"Will I Need Surgery for Osteoarthritis?" - Everyday Health

Published March 9, 2017

Knee surgery can provide relief from osteoarthritis knee pain, but there are other osteoarthritis treatment options to explore before taking this step.

More than a million people undergo surgery to replace a knee or hip every year, according to the National Institute of Arthritis and Musculoskeletal and Skin Diseases. If you have painful knee osteoarthritis, you might be wondering if you’ll be one of them.

Knee surgery can bring relief for osteoarthritis knee pain, but there are other treatments you should try first that could delay your need for surgery.

How Knee Osteoarthritis Impacts Your Life

Osteoarthritis — sometimes called wear-and-tear arthritis — occurs when cartilage on the ends of your bones deteriorates, making the joint painful and swollen. As arthritis progresses, growths called bone spurs may form, and small pieces of bone and cartilage may break off in the joint. Inflammation can make cartilage wear down even more.

Osteoarthritis is “probably one of the more dramatic musculoskeletal disorders,” says Scott C. Faucett, MD, an orthopedic surgeon at the Centers for Advanced Orthopaedics in Washington, D.C.

At first, the joint disease may cause some pain and stiffness, but it can progress to the point where it’s difficult to get out of bed, get dressed, and walk up and down stairs, Dr. Faucett says. It can also put you at higher risk for falls and, if you become sedentary because of the pain, lead to obesity, diabetes, heart disease, and high blood pressure.

Treatment Options Before Knee Surgery

You can’t cure osteoarthritis, but you can take steps to better manage it. That may mean losing weight and cutting back on high-impact activities that bother your knees. After all, every step you take puts three times your body weight on your knee, says William Bryan, MD, an orthopedic surgeon at Houston Methodist Hospital in Texas — and running puts five times your weight on your knees.

This doesn’t mean that you should become inactive. Activities that are gentle on your knees — such as swimming, using an elliptical trainer, and riding a bike (if your arthritis isn’t behind your knee cap) — can help you lose weight, which puts less strain on your joints, and strengthen the muscles around your knees. Stretching, yoga, and tai chi may ease stiffness. Using an ambulatory aid, such as a cane, is another option to take pressure off of your knee, Faucett says.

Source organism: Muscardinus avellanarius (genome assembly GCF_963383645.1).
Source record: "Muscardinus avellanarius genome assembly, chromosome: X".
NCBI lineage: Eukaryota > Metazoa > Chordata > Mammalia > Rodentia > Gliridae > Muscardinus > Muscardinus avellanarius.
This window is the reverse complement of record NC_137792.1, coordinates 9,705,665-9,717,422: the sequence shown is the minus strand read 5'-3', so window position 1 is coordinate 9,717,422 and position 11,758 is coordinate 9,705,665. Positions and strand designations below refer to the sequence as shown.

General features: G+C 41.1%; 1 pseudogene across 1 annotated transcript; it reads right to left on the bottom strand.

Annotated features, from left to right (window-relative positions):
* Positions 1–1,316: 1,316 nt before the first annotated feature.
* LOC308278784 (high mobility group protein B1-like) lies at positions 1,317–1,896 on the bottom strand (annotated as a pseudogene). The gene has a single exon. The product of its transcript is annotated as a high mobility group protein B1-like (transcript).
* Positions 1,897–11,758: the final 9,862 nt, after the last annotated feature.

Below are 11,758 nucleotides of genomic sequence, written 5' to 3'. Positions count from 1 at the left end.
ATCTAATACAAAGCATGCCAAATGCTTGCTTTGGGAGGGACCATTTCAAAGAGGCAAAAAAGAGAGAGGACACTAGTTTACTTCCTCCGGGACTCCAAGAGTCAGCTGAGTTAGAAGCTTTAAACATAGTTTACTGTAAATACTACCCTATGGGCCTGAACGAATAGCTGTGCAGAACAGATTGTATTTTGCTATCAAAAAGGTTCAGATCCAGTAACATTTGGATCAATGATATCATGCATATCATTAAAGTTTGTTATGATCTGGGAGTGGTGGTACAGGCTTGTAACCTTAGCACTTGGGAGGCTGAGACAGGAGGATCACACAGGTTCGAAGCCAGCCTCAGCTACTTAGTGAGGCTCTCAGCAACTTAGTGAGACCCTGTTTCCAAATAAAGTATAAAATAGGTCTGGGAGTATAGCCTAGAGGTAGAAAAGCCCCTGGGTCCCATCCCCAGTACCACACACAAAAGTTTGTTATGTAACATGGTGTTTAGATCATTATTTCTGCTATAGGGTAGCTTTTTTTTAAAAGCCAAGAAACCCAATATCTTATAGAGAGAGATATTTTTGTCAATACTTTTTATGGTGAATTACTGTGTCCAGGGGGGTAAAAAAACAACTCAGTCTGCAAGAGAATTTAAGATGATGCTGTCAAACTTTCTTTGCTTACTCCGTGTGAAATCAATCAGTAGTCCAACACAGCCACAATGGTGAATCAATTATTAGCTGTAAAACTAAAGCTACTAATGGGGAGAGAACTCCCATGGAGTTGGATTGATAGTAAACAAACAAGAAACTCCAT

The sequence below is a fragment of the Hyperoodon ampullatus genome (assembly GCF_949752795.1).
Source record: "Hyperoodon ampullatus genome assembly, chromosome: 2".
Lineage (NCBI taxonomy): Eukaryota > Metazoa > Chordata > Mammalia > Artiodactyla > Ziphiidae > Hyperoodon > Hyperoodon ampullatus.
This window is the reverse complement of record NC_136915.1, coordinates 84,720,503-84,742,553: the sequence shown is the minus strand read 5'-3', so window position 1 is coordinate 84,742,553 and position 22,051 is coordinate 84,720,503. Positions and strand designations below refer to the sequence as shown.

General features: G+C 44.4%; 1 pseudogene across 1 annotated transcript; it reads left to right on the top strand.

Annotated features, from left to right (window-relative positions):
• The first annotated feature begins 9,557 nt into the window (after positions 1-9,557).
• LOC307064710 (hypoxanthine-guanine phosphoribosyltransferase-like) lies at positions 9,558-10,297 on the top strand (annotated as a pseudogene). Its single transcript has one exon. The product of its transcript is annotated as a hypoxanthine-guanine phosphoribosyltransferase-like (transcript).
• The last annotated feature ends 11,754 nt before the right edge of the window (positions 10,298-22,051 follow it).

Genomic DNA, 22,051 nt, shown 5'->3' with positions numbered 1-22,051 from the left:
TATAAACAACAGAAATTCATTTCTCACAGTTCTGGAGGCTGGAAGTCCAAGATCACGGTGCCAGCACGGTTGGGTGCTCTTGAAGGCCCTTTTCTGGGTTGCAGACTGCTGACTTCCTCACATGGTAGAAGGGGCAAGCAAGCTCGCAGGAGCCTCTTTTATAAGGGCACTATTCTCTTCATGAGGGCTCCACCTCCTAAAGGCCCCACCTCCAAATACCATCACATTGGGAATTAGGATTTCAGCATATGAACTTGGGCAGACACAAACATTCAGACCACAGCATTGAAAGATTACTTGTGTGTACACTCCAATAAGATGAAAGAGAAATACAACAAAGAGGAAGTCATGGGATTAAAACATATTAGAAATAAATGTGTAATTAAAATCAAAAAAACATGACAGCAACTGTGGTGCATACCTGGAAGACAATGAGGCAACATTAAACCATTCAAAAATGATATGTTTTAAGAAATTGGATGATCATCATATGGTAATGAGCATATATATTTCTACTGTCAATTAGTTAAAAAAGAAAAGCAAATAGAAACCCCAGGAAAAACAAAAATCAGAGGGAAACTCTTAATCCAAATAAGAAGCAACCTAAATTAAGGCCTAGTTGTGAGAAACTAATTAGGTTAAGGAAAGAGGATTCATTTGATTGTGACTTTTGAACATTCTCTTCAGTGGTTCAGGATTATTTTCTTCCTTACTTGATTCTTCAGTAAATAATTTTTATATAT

Taking these steps may help you manage osteoarthritis and delay surgery.

Physical therapy. Your doctor may suggest physical therapy to strengthen and stretch the muscles around your knee.

Oral medications. Over-the-counter or prescription anti-inflammatory drugs or supplements may be the first step in pain relief. But Dr. Bryan says they haven’t been very effective at treating osteoarthritis. In addition, anti-inflammatories have side effects such as stomach pain, heartburn, and liver damage.

Topicals. Anti-inflammatory gels and creams are available over the counter and through prescription, and they help relieve joint pain for some people, according to the Arthritis Foundation.

Injections. The next step is often corticosteroid injections, which Bryan describes as very effective at reducing pain and decreasing inflammation. However, the benefit is short-term and corticosteroid injections may cause damage if used frequently. Injecting hyaluronic acid into the joint is another option that can improve symptoms of knee osteoarthritis.

When Is It Time to Consider Surgery?

Because osteoarthritis tends to get worse over time, you may get to the point where other treatments are no longer effective.

Your doctor will look at your joint on an X-ray, and when the test shows a substantial issue — bone rubbing against bone — it may be time to consider knee replacement surgery.

As you consider surgery, keep these questions in mind, Bryan says:

  • Is the pain unbearable?
  • Has your knee become unstable?
  • Are your daily activities, such as walking, being affected?
  • Is pain impacting your job, thereby threatening your livelihood?
  • Is osteoarthritis causing problems with sleep?

Another factor is your age. People in their forties and fifties tend to be less satisfied with knee replacement surgery because they often want to be more active than knee implants allow, Bryan says.

After a recovery period, most people experience a return to all function, including going back to day-to-day activities without pain, Faucett says. However, running or jumping should be avoided when you have an implant, and it may be difficult to kneel after surgery, according to the American Association of Hip and Knee Surgeons.

For a younger person who has kids, this may be an issue, explains Bryan. But for someone who isn't particularly active, being able to walk and climb stairs following surgery may be a valuable improvement.

Once you’ve decided to have surgery, consider the recovery time: Bryan recommends setting aside 8 to 10 weeks. People who go back to work before they’re ready, who don’t rest when needed, or who don’t do the necessary exercises after surgery may experience stiffness and problems with range of motion, he says.

As with any surgery, you're likely to have some post-operative pain, as well as general risks of infection, blood clots, or pneumonia.

But most people don't have to be sold on surgery, Bryan says. “They come to us with their hat in the hand and they know it’s time,” he says.

Talk to your doctor about your options for osteoarthritis knee pain to determine if and when surgery is right for you.

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